Hotel rates likely to be in guests' favor now

Some surveys indicate a decline


This is a good year to be a hotel customer - and a bad one to be on the other side of the front desk.

Consultants who follow the hotel business say that patterns that developed last fall, when the industry was reeling from the Sept. 11 attacks, and a yearlong decline in business travel are likely to continue through this year.

Weak demand for hotel rooms, especially in big cities, is the part of the equation that is good for travelers.

With occupancy rates low, the average daily rate for a U.S. hotel room is not likely to increase over the 2001 average and may decline by about 7.5 percent, depending on which consultants are making the projections.

PricewaterhouseCoopers estimated that the daily room rate declined 1.5 percent last year, the first annual average decline since 1940. Average rates will grow by less than 1 percent this year, the firm said.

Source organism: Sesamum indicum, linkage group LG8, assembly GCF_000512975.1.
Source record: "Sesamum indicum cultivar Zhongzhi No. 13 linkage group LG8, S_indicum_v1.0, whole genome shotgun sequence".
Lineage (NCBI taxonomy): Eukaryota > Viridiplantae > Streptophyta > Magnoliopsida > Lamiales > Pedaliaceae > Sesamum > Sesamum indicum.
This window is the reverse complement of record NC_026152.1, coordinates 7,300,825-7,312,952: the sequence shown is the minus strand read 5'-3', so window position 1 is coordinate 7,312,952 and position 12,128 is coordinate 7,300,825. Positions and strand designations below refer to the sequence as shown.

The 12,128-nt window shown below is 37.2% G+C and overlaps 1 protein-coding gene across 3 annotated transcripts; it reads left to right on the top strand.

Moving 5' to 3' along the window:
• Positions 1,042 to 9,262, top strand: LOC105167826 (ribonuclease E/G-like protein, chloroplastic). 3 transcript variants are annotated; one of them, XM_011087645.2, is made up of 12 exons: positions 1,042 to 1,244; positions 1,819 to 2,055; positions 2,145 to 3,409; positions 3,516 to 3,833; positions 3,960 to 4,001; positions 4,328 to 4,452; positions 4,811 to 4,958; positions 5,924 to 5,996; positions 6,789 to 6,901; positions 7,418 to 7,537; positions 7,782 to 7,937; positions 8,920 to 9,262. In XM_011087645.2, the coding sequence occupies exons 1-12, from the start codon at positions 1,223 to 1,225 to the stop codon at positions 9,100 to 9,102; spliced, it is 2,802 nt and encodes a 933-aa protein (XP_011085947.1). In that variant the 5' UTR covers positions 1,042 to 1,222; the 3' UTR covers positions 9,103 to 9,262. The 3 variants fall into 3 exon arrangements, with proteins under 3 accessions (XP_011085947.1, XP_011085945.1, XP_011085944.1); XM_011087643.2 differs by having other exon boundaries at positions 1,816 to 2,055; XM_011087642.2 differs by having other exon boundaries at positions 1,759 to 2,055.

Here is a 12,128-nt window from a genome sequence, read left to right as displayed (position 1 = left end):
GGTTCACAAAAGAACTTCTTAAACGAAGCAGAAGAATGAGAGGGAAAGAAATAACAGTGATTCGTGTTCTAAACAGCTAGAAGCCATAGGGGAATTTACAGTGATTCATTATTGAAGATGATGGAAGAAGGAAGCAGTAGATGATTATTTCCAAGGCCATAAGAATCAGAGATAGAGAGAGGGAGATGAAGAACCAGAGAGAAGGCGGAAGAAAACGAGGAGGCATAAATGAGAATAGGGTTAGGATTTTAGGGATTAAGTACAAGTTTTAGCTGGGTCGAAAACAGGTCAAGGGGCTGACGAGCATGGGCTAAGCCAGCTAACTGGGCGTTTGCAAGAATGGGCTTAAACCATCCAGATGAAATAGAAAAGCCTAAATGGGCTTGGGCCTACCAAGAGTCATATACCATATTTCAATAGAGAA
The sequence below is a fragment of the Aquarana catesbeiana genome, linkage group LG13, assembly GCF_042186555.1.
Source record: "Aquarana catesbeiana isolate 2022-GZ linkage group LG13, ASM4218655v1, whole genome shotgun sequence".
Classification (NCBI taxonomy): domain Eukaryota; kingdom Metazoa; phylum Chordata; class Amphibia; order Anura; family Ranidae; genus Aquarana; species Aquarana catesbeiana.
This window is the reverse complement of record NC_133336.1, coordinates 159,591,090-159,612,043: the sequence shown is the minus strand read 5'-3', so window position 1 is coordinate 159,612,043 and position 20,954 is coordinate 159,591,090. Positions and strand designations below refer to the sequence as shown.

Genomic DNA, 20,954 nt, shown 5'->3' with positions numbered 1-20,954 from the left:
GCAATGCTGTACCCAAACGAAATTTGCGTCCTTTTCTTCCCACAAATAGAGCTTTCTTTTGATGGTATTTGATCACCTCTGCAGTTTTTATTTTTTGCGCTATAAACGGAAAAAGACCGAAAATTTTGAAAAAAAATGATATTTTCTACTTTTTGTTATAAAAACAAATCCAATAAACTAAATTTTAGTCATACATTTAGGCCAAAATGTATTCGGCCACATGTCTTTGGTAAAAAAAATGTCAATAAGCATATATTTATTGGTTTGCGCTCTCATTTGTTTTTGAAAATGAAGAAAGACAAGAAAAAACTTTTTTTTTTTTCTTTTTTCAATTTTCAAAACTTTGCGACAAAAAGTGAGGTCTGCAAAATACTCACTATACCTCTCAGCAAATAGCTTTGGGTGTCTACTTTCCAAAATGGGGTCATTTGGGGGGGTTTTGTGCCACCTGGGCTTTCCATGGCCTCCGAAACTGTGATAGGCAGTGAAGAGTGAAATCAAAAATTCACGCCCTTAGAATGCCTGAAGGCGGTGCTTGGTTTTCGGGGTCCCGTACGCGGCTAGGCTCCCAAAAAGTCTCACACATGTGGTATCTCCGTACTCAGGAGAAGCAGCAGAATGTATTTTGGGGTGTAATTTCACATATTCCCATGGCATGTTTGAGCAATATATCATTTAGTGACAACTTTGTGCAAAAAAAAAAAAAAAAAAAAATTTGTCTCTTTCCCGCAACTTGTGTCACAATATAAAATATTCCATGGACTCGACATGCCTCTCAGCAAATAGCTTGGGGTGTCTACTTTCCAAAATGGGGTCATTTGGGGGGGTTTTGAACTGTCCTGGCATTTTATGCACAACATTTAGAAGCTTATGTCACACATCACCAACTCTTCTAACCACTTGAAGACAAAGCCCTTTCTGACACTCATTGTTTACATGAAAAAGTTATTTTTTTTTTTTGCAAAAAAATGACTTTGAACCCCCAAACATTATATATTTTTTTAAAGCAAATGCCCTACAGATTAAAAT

Occupancy last year was slightly more than 60 percent and is likely to be just under 60 percent this year, before recovering to about 61 percent next year, the consultants said.

The Hospitality Research Group, a unit of PKF Consulting that tracks the 50 largest U.S. metropolitan areas, estimated last month that occupancy will be about 60.5 percent this year but will rise to almost 67 percent next year.

Hospitality Research Group reckons room rates will continue to drop this year, to $91.13 a day, a decline of about 7.5 percent compared with last year.

The average daily rate in 2001 was $98.53.

"Through 2003, hotel managers are going to be reluctant to push rates up," said Robert Mandelbaum, managing director of the research group in Atlanta.

"From a consumer's standpoint, that's good."

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